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Turkey, US plan border sweep for IS

By Agencies in Beirut, Lebanon and Brussels | China Daily | Updated: 2015-07-29 11:24

Success could create haven for refugees from Syria, but risks angering Kurdish forces

Turkey and the United States have agreed on the outlines of a plan to rout Islamic State militants from a strip of Syrian territory along the Turkish border - a plan that opens the possibility of a safe haven for tens of thousands of displaced Syrians but one that also sets up a potential conflict with US-backed Syrian Kurdish forces in the area.

The move further embroils Turkey, a key NATO ally, in Syria's civil war and catapults it into a front-line position in the global war against IS.

A senior Obama administration official said on Monday that US discussions with Turkey about an IS-free zone focused on a stretch still under IS control. The US has been conducting airstrikes there, which will accelerate now that the US can launch strikes from Turkish soil, the official said.

No agreement between Turkey and the US has yet been finalized, said the official, who spoke on condition of anonymity.

NATO held an emergency meeting at Turkey's request on Tuesday to discuss Turkey's campaign against Islamic State jihadists and Kurdish militants in Syria.

Turkey, the alliance's only Muslim member and one of its most powerful, called for consultations with its allies after a bloody attack it blamed on terrorists in the southern town of Suruc last week.

In Washington, US State Department spokesman John Kirby said any joint military efforts with Turkey would not include the imposition of a no-fly zone. The US has long rejected Turkish and other requests for a no-fly zone to halt Syrian government air raids, fearing it would draw US forces further into the civil war.

While details of the buffer-zone plan have yet to be announced, Turkish Prime Minister Ahmet Davutoglu said Ankara and Washington have no intention of sending ground troops into Syria but wanted to see Syria's moderate opposition forces replace IS near the Turkish border.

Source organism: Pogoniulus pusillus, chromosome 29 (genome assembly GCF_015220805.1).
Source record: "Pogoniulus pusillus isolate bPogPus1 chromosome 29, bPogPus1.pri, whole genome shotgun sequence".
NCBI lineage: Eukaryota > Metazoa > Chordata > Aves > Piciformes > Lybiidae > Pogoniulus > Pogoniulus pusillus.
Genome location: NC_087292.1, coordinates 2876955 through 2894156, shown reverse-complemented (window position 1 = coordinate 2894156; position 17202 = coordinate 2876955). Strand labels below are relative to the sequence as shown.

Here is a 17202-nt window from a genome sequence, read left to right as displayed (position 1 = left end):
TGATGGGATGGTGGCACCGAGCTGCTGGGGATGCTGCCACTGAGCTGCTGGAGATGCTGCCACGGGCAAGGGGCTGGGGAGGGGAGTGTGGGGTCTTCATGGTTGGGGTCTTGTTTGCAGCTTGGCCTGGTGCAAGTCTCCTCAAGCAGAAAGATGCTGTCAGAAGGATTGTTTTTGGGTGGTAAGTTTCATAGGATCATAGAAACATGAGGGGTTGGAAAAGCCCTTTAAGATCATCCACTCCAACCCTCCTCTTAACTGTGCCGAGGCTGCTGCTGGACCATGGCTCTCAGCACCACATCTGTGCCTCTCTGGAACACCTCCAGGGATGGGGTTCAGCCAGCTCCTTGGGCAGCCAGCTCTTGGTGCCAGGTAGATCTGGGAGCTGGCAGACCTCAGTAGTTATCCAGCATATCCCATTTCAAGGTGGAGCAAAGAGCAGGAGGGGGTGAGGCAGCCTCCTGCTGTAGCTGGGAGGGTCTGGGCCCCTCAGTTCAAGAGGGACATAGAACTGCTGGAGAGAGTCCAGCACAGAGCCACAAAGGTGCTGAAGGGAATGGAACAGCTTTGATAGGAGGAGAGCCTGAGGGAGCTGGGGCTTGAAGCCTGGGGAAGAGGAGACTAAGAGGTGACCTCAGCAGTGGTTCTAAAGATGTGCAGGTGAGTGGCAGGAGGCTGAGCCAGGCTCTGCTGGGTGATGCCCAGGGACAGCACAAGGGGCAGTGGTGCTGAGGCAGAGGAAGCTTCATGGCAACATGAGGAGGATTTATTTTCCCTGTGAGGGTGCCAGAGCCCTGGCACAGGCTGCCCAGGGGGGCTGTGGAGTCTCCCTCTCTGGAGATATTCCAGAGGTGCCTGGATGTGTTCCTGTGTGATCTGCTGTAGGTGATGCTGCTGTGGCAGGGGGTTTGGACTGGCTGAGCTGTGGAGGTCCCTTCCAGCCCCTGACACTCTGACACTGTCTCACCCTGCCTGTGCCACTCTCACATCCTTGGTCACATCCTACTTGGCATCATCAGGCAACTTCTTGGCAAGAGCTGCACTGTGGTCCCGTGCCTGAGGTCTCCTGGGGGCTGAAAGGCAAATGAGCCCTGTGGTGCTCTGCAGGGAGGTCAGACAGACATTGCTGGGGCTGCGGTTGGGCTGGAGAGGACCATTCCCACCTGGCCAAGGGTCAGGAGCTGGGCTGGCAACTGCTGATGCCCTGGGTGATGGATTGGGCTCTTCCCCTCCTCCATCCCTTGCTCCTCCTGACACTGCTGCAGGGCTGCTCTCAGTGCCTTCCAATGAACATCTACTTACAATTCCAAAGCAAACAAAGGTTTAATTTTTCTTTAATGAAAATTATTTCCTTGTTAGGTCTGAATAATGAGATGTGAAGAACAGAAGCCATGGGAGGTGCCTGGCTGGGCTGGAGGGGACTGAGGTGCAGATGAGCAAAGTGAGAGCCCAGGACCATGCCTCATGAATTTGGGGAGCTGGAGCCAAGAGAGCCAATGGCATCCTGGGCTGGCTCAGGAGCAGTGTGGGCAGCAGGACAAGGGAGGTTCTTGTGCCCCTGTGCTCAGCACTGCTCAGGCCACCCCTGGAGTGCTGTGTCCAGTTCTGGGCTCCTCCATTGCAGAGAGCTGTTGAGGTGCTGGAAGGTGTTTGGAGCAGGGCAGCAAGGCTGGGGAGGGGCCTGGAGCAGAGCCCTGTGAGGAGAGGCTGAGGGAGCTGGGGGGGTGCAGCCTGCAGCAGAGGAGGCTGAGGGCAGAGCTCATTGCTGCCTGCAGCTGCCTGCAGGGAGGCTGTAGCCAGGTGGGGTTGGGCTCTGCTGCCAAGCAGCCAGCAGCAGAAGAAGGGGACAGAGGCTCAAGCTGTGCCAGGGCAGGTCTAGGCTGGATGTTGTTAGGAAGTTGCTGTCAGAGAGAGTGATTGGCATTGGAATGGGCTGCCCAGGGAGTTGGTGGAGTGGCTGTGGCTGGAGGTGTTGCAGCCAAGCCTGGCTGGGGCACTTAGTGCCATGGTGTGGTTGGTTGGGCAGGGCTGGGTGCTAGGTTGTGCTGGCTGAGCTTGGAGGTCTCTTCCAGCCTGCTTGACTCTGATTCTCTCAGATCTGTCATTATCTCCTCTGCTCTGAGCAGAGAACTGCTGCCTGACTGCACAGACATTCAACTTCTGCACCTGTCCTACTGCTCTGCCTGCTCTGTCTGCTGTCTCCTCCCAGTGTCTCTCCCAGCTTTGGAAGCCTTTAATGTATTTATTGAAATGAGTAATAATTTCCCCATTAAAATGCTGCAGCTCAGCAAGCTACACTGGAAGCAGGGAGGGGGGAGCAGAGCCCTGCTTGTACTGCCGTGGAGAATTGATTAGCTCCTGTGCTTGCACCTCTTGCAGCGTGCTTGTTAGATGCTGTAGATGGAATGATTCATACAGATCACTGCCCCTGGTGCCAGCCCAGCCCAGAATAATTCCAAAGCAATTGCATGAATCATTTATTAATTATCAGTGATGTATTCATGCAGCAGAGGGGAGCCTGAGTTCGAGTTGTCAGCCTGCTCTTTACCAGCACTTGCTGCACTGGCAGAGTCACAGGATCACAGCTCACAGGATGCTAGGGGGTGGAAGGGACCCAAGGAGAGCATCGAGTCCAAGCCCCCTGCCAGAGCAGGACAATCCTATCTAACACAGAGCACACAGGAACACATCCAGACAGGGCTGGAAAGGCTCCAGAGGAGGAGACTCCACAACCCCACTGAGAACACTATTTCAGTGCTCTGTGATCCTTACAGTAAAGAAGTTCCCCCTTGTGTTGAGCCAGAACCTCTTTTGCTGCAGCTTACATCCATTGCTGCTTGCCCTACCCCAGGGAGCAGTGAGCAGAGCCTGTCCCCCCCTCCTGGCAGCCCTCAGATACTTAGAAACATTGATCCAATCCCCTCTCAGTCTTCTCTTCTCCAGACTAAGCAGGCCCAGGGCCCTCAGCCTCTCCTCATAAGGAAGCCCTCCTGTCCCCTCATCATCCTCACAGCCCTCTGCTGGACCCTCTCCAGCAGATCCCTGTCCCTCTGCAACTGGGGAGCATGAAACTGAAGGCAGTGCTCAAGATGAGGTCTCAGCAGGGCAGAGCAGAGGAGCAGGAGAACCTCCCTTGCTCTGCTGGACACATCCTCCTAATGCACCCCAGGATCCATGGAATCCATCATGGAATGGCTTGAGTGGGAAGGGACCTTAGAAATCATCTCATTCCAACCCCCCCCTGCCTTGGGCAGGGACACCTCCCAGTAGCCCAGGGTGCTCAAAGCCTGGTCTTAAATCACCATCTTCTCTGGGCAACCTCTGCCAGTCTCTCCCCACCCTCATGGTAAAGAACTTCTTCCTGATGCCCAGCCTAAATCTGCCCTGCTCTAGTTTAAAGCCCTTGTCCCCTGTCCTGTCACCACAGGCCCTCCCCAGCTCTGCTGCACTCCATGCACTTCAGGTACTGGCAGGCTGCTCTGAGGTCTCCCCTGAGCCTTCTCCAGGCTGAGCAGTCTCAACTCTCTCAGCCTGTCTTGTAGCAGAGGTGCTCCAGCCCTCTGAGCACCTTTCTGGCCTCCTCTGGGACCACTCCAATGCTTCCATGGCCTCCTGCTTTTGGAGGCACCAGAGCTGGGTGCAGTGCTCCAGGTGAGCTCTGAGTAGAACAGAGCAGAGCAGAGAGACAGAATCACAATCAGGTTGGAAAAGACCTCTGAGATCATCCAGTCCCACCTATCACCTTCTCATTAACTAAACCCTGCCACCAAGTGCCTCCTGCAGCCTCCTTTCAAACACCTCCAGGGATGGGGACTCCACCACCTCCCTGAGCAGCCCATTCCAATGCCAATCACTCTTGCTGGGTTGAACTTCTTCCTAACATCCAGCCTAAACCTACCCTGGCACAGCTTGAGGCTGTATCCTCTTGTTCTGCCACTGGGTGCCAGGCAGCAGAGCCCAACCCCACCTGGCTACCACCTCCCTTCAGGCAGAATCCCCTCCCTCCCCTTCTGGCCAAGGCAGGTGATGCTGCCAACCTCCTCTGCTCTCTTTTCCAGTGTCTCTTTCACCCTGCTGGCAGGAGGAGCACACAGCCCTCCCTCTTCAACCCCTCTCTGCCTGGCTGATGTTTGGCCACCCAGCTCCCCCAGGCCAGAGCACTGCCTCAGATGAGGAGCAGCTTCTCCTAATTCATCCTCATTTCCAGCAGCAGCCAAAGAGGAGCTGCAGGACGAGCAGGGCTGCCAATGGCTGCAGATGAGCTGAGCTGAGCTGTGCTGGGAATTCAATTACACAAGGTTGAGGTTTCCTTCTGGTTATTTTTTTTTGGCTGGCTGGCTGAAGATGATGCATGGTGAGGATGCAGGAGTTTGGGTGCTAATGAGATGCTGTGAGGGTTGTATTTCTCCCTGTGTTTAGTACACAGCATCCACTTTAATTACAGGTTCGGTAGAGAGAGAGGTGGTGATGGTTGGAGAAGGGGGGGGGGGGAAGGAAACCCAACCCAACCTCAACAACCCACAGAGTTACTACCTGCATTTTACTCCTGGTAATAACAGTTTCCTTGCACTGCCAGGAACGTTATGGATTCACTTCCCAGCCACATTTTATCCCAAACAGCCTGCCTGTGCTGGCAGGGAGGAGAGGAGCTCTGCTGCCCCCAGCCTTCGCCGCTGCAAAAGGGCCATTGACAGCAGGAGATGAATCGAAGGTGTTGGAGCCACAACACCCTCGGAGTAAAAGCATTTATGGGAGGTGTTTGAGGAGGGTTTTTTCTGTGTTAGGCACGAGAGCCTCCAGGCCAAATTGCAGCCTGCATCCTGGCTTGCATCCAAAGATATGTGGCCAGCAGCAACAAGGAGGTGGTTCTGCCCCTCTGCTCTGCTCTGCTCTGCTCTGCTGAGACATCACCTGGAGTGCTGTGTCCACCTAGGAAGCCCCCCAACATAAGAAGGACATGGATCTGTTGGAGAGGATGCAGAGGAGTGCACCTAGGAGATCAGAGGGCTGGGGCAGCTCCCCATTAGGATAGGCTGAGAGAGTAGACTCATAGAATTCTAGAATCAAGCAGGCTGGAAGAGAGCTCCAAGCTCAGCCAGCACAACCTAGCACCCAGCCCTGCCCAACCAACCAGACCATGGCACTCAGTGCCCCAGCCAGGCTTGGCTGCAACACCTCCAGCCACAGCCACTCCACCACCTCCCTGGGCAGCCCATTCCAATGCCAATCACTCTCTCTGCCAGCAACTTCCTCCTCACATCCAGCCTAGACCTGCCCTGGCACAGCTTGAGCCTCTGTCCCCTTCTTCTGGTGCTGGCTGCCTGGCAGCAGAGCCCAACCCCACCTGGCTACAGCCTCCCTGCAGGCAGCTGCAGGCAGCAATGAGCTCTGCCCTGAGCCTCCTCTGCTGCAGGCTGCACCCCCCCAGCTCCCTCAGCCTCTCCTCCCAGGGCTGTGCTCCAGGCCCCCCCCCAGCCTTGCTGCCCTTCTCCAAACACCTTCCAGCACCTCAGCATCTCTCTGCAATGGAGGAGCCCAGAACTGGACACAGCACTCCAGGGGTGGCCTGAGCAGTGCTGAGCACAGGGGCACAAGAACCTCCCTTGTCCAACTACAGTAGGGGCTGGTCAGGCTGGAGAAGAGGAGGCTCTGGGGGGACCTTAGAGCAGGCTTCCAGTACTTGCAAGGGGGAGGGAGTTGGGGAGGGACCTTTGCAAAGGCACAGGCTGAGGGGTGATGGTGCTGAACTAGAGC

"Moderate forces like the Free Syrian Army will be strengthened; a structure will be created so that they can take control of areas freed from ISIL; air cover will be provided. It would be impossible for them to take control of the area without it," Davutoglu told Turkey's A Haber television, using an alternate acronym for Islamic State.

The discussions came amid a major tactical shift in Turkey's approach to IS. After months of reluctance, Turkish warplanes started striking militant targets in Syria last week, and Turkey allowed the US to launch its own strikes from the strategically located Incirlik Air Base.

Davutoglu said "NATO has a duty to protect" Turkey's border with Syria and Iraq, and that Ankara will seek the alliance's support for its actions in Brussels.

But a Turkish-driven campaign to push IS out of territory along the Turkish border is likely to complicate matters on the ground.

US-backed Kurdish fighters in Syria, who have been the most successful in the war against IS, control most of the 910 km boundary and have warned Ankara against any military intervention in northern Syria.


 Turkey, US plan border sweep for IS

A Turkish flag (right) flies among others flags of NATO members during the North Atlantic Council following Turkey's request for Article 4 consultations, at the alliance's headquarters in Brussels, Belgium, on Tuesday. Francois Lenoir / Reuters


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